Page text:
Film: Pyaar Ka Punchnama (U/A)
Cast: Kartikeya Tiwari, Rayo Bhakhirta, Divyendu Sharma, Sonalli Sehgal, Nushrat Bharucha, Ishita Sharma
Director: Luv Rangan
So here is a mooh tod jawab to the boy-bashing in Luv Ka The End. Pyaar Ka Punchnama (PKP) seems like a fitting reply by director Luv Rangan (notice the first name?) to LKTE.
This is the kind of film every guy will swear by while no gal will admit to being like any of the women in the film. It also shakes awake the ghost of the Madhur Bhandarkar directed Dil Toh Baccha Hai Ji (released in January this year).
This relationship comedy revolves around three roommates and friends Vikrant (Bhakhirta), Rajat (Tiwari) and Nishant (Sharma). The film has all kinds of girlfriends: Neha (Bharucha), the possessive, demanding one; Charul (Ishita), the materialistic, uncaring one; and Rhea (Sehgal), the flirty, seductive one.
All the characters (read: women) come with a truckload of baggage, loading and unloading it on the weak shoulders of the bechara guys, almost always casualties of the whims of the women. The film has its moments, most enjoyable, some bland. The almost 5-odd minute monologue by Rajat is probably the best, a voice to every man's problem with women.
None of the dialogues is particularly memorable, but they add to the not-so-cheerful journey of the men from being single to in-a-relationship-to single to… never mind. The music adds to the many humorous moments, the Kutta song being the best with its catchy beats.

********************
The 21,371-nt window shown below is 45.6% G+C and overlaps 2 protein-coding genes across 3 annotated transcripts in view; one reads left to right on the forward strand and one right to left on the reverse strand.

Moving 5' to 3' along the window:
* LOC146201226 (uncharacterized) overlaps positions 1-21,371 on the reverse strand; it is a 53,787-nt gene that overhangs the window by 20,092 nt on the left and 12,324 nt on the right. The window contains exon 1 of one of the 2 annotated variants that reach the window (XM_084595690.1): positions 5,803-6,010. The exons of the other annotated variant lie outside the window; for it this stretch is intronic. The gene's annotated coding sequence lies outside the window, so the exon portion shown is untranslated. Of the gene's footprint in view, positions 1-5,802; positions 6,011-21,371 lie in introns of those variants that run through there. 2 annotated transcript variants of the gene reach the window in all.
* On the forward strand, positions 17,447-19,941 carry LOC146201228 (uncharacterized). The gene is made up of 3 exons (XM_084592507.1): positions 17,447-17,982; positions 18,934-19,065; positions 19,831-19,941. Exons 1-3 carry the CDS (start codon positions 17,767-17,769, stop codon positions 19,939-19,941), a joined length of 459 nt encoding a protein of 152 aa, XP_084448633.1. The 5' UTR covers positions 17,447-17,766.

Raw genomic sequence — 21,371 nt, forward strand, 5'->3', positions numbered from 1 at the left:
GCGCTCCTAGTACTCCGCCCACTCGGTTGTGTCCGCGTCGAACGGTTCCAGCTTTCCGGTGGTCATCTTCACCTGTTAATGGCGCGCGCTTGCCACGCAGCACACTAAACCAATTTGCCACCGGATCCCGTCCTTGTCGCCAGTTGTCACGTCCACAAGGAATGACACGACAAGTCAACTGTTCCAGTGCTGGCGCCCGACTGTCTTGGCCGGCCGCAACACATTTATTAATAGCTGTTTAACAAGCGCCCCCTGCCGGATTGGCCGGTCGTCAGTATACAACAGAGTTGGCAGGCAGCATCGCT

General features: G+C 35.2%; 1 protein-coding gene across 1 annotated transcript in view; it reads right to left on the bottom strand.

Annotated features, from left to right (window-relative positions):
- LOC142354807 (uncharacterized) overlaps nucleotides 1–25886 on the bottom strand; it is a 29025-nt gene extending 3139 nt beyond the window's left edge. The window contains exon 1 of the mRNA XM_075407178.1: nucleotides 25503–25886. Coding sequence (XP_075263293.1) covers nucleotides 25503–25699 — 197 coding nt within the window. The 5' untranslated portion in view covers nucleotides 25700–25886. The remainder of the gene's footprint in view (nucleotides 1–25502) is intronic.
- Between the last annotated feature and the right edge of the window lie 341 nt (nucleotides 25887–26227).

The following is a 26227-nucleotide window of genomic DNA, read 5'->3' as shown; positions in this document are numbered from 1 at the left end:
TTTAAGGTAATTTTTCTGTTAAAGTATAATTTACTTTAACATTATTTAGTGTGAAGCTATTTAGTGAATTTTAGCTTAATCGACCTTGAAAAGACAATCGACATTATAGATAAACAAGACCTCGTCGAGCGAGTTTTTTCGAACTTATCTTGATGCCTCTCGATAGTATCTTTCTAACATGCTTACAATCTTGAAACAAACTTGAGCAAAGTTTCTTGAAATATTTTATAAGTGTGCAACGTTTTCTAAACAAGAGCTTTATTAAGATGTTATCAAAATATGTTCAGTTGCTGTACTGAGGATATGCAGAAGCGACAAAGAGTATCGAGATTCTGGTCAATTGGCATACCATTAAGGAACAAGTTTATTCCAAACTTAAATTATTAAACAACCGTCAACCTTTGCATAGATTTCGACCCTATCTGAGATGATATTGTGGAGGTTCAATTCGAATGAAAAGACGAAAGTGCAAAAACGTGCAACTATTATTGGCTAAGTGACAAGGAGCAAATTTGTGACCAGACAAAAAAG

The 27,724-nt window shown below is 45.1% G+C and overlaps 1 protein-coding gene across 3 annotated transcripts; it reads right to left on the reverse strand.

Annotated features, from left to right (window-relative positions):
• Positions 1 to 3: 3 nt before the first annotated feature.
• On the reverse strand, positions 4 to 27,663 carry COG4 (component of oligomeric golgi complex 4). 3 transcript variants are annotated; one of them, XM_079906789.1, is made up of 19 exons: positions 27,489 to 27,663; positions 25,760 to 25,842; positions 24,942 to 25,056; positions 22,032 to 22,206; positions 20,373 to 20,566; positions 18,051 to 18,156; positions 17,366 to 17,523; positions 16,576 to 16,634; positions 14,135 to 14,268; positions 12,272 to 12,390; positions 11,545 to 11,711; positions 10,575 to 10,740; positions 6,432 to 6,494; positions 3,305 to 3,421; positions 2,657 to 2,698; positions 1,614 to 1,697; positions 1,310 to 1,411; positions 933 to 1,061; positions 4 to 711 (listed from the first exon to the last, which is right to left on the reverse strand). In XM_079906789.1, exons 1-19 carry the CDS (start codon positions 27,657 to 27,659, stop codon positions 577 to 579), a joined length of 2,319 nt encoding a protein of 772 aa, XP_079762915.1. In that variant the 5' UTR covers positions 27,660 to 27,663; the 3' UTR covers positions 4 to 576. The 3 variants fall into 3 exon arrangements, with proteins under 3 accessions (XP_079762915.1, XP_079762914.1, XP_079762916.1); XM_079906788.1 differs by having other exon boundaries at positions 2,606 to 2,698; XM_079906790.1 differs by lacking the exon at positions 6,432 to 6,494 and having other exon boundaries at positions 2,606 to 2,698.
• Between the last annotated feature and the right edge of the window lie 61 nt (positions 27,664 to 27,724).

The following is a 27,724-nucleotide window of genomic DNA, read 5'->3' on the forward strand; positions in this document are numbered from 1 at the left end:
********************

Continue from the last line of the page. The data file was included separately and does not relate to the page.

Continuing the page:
Actors Tiwari, Bhakhirta, and Divyendu are at ease, waving the MCP flag high. Almost always portrayed as ‘victims’, all three are a real delight to watch, Divyendu being the best of the lot. The women in PKP only complain and complain some more. In between, they love, cheat, seduce and move on just as easily.
Boys, watch this with your guy friends and count the number of times you exchange sahi hai. You are bound to find many moments, most of them in Tiwari’s monologue. But if you are a woman, take the cheap jokes sportingly. You just know you are too awesome for it to affect you.
The only problem with PKP is its running time. The second half seems never-ending, sappy and pleading for sympathy. The MCPs probably don’t realise that women don’t think much of them and PKP won’t do much to change that. (Now you know this review is written by a woman.)